University of Cambridge > Talks.cam > Isaac Newton Institute Seminar Series > Recovering a stochastic process from super-resolution noisy ensembles of single particle trajectories

Recovering a stochastic process from super-resolution noisy ensembles of single particle trajectories

Add to your list(s) Download to your calendar using vCal

If you have a question about this talk, please contact info@newton.ac.uk.

SDBW04 - Spatially Distributed Stochastic Dynamical Systems in Biology

Co-author: David Holcman (ENS Paris)

Recovering a stochastic process from noisy ensembles of single particle trajectories is resolved here using the Langevin equation as a model. The massive redundancy contained in single particle trajectories allows recovering local parameters of the underlying physical model. However, point localization is perturbed by instrumental noise, which, although of the order of ~10 nanometers, affects the estimation of biophysical parameters such as the drift and diffusion of the motion. Moreover, even if the acquisition frequency of modern tracking algorithm is very high, it is not instantaneous, and this biases parameter estimation. Here, we use several parametric and non-parametric estimators to compute the first and second moment of the process and to recover the local drift, its derivative and the diffusion tensor, in diffusion processes whose observation is perturbed by instrumental noise and non-instantaneous sampling rate. Using a local asymptotic expansion of the estimators and computing the empirical transition probability function, we develop here a method to deconvolve the instrumental from the physical noise. We use numerical simulations to explore the range of validity for the estimators. The present analysis allows characterizing what can exactly be recovered from the statistics of super-resolution microscopy trajectories used in molecular tracking and underlying cellular function.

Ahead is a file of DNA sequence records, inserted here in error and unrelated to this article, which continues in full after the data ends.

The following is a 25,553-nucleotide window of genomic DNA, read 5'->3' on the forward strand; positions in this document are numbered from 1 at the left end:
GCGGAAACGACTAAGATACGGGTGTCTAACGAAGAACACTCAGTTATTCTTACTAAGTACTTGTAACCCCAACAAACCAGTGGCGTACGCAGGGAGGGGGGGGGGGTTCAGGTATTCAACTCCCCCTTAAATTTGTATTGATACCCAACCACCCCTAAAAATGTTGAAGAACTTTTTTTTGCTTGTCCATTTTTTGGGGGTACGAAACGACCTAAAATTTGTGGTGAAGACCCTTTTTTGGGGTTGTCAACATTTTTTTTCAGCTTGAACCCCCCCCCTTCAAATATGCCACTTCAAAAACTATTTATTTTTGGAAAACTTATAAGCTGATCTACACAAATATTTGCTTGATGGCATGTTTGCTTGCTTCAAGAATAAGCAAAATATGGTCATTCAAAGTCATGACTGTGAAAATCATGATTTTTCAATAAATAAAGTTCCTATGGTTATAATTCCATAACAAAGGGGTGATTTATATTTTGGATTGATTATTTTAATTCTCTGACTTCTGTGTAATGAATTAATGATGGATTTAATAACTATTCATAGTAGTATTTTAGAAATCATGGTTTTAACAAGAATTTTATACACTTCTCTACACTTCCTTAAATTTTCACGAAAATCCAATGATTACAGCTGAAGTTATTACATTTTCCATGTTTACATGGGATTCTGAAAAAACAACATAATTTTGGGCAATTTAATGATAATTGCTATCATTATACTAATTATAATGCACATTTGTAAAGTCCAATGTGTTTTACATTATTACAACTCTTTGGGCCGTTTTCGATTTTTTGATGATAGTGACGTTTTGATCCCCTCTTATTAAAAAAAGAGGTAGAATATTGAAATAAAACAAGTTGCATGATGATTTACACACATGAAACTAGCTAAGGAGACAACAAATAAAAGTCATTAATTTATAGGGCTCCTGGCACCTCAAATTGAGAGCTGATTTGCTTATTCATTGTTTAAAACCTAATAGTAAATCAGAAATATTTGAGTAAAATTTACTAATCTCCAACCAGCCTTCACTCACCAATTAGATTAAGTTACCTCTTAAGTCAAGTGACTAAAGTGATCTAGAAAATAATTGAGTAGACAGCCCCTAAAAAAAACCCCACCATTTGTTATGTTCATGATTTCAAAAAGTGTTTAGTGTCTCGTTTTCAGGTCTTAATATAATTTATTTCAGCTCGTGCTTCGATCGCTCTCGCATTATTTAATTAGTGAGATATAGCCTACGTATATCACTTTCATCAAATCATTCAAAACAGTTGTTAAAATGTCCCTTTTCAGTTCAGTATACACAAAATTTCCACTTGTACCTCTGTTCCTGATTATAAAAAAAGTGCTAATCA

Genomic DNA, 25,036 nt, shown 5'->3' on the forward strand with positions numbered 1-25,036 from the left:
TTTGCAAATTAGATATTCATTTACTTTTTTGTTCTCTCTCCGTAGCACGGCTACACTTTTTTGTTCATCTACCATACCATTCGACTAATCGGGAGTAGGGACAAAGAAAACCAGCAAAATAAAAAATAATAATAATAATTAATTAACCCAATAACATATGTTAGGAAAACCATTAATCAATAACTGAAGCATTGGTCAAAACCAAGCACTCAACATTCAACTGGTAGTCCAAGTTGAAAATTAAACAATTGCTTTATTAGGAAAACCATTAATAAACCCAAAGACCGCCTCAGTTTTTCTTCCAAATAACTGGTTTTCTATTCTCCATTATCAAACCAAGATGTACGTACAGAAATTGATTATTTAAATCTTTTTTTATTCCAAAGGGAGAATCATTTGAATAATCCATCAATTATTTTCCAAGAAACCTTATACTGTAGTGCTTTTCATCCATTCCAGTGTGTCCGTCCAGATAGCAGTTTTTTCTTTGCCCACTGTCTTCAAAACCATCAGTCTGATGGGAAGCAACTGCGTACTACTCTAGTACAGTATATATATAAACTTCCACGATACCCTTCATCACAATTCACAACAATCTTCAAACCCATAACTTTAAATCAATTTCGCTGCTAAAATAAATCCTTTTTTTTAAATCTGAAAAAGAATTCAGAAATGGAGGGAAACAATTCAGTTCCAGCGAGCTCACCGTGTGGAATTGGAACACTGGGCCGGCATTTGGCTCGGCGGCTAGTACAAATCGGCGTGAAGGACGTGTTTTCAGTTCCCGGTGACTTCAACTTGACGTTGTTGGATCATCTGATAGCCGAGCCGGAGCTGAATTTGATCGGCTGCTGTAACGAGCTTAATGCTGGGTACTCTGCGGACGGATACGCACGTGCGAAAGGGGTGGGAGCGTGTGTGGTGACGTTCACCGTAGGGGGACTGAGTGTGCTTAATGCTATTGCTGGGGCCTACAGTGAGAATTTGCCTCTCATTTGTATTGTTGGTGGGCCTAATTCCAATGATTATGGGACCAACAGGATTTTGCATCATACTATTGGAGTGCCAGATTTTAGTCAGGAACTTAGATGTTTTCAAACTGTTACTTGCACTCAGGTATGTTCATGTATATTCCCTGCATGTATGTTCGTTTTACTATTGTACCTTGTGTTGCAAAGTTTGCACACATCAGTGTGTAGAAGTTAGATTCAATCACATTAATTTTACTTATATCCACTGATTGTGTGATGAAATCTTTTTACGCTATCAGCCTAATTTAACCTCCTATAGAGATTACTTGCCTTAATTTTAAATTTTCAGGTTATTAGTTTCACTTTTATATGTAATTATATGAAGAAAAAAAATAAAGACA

This talk is part of the Isaac Newton Institute Seminar Series series.

Tell a friend about this talk:

This talk is included in these lists:

Note that ex-directory lists are not shown.

 

© 2006-2017 Talks.cam, University of Cambridge. Contact Us | Help and Documentation | Privacy and Publicity